The health and integrity of photoreceptors critically depend on the composition and volume of their extracellular microenvironment. Regulation of the ionic composition and volume of the subretinal space is accomplished by the transport of ions and water across the retinal pigment epithelium (RPE), a multifunctional monolayer of cells juxtaposed between the photoreceptor outer segments and the choroidal blood supply. RPE transport is the result of the coordinated activity of a diverse group of ion transport proteins and channels residing in its apical and basolateral membranes. With changes in retinal activity, chemical signals released by retinal cells diffuse to the RPE and initiate adjustments in its transport to compensate for alterations in the photoreceptor microenvironment. Disruption of these transport processes or their regulation may cause adverse changes in the subretinal space, contributing to retinal disease. These channels and transporters are also responsible for maintaining the intracellular composition of the RPE cell, which, if disturbed, could adversely affect other key RPE functions such as phagocytosis, the degradation of photoreceptor outer segments, and vitamin A transport and metabolism. Our overall goal is to understand the mechanisms by which potassium (K+) channels participate in the regulation of the volume and ionic composition of the fluid in both the subretinal space and the RPE cytoplasm. Recent studies have identified in the RPE an outwardly rectifying K+ current that resembles the M-type current in neurons.
The specific aims of this proposal are to: (1) determine the subunit composition of KCNQ channels that underlie the M-type conductance in the RPE;(2) determine whether the M-type conductance is localized to the apical or basolateral membrane;(3) determine whether the M-type conductance is modulated by pharmacologic agents and signaling pathways known to modulate specific types of KCNQ channels;and (4) determine the role of the M-type conductance in the regulation of RPE cell volume.
These aims will be pursued using a combination of molecular, biochemical, immunohistochemical, imaging, and electrophysiological techniques to investigate M-type channel structure, function, and regulation. The outcome of these studies will result in a better understanding of how these critically important transport proteins operate in the RPE to help maintain a healthy photoreceptor microenvironment.

Public Health Relevance

The health and integrity of photoreceptors critically depend on the composition and volume of their extracellular microenvironment. Regulation of the ionic composition and volume of the subretinal space is accomplished by the transport of ions and water across the retinal pigment epithelium (RPE), a monolayer of cells juxtaposed between the photoreceptor outer segments and the choroidal blood supply. RPE transport is the result of the coordinated activity of a diverse group of ion transport proteins and channels residing in its membranes. With changes in retinal activity, chemical signals released by retinal cells diffuse to the RPE and initiate adjustments in its transport to compensate for alterations in the photoreceptor microenvironment. Disruption of these transport processes or their regulation may cause adverse changes in the subretinal space, contributing to retinal disease.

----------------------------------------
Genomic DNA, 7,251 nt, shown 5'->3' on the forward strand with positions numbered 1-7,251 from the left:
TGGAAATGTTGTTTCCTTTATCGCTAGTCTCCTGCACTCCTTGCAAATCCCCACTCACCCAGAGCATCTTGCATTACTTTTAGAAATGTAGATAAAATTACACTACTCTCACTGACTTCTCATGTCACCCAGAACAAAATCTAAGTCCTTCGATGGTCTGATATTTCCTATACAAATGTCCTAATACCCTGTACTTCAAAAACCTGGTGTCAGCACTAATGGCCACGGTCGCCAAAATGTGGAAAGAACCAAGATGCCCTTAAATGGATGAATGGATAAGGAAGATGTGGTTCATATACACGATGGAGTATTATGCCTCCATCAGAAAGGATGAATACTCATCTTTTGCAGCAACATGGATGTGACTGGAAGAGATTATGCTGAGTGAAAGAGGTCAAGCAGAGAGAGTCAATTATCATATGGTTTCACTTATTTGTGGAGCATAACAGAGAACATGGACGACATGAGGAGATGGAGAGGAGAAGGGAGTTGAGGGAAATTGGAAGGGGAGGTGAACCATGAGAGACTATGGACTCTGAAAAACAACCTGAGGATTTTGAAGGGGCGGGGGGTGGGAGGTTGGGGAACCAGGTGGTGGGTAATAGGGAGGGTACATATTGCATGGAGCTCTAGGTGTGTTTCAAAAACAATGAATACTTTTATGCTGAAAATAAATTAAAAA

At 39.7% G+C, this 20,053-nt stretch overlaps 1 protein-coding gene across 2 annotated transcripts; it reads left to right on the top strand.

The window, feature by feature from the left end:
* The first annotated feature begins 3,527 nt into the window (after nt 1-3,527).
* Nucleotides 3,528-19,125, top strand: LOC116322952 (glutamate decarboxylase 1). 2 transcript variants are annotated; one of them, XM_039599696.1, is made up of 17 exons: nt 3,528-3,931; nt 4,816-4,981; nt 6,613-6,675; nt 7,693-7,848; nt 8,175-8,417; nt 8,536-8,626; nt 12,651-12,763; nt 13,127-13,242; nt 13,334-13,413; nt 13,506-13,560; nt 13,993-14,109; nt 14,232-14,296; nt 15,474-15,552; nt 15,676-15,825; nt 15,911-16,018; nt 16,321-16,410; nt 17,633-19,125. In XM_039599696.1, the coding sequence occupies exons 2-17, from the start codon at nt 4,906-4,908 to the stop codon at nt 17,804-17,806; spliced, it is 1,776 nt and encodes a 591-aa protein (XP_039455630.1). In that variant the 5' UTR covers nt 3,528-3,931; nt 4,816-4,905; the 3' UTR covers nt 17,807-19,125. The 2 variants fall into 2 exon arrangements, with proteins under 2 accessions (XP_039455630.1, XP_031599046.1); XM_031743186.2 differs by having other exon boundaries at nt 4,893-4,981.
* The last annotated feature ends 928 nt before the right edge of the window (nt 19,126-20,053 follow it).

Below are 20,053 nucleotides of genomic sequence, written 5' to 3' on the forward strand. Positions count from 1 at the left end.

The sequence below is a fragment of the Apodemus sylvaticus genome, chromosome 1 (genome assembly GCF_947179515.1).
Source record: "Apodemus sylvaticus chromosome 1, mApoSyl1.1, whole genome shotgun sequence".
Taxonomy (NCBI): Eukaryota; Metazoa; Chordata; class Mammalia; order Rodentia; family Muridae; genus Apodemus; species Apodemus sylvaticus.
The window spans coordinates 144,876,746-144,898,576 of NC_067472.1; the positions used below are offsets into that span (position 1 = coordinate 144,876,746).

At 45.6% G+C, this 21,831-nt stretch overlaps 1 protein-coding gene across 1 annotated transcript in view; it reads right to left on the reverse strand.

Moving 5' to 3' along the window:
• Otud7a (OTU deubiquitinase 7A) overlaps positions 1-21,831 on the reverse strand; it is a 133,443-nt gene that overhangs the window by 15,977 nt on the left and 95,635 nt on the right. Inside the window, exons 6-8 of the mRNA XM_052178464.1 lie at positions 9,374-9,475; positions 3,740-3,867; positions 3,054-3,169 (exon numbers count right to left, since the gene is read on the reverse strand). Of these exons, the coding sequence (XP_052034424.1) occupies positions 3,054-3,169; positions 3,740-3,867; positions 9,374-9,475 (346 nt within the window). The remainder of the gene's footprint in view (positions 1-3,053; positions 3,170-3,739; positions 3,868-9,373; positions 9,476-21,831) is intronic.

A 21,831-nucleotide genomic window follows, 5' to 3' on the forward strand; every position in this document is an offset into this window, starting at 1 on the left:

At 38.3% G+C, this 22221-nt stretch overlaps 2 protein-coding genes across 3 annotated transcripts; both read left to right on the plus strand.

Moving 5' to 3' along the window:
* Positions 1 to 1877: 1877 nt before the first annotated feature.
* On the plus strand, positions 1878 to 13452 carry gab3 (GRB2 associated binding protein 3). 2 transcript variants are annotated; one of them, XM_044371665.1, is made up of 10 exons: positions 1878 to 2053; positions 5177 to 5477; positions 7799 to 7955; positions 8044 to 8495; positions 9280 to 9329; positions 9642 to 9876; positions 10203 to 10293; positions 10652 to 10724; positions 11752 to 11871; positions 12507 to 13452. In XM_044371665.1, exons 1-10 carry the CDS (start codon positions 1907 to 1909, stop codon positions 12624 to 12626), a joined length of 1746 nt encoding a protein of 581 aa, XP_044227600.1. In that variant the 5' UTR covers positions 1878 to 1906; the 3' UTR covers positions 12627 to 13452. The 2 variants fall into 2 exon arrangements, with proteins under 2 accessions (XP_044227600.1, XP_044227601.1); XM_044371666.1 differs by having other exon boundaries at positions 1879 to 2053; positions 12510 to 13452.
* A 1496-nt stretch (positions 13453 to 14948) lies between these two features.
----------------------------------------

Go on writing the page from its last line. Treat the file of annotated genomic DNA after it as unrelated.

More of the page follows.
Agency
National Institute of Health (NIH)
Institute
National Eye Institute (NEI)
Type
Research Project (R01)
Project #
5R01EY008850-22
Application #
8386602
Study Section
Biology and Diseases of the Posterior Eye Study Section (BDPE)
Program Officer
Neuhold, Lisa
Project Start
1991-01-01
Project End
2014-11-30
Budget Start
2012-12-01
Budget End
2014-11-30
Support Year
22
Fiscal Year
2013
Total Cost
$348,737
Indirect Cost
$123,017
Name
University of Michigan Ann Arbor
Department
Ophthalmology
Type
Schools of Medicine
DUNS #
073133571
City
Ann Arbor
State
MI
Country
United States
Zip Code
48109
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Pattnaik, Bikash R; Hughes, Bret A (2012) Effects of KCNQ channel modulators on the M-type potassium current in primate retinal pigment epithelium. Am J Physiol Cell Physiol 302:C821-33
Zhang, Xiaoming; Yang, Dongli; Hughes, Bret A (2011) KCNQ5/K(v)7.5 potassium channel expression and subcellular localization in primate retinal pigment epithelium and neural retina. Am J Physiol Cell Physiol 301:C1017-26
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Kindzelskii, Andrei L; Elner, Victor M; Elner, Susan G et al. (2004) Toll-like receptor 4 (TLR4) of retinal pigment epithelial cells participates in transmembrane signaling in response to photoreceptor outer segments. J Gen Physiol 124:139-49

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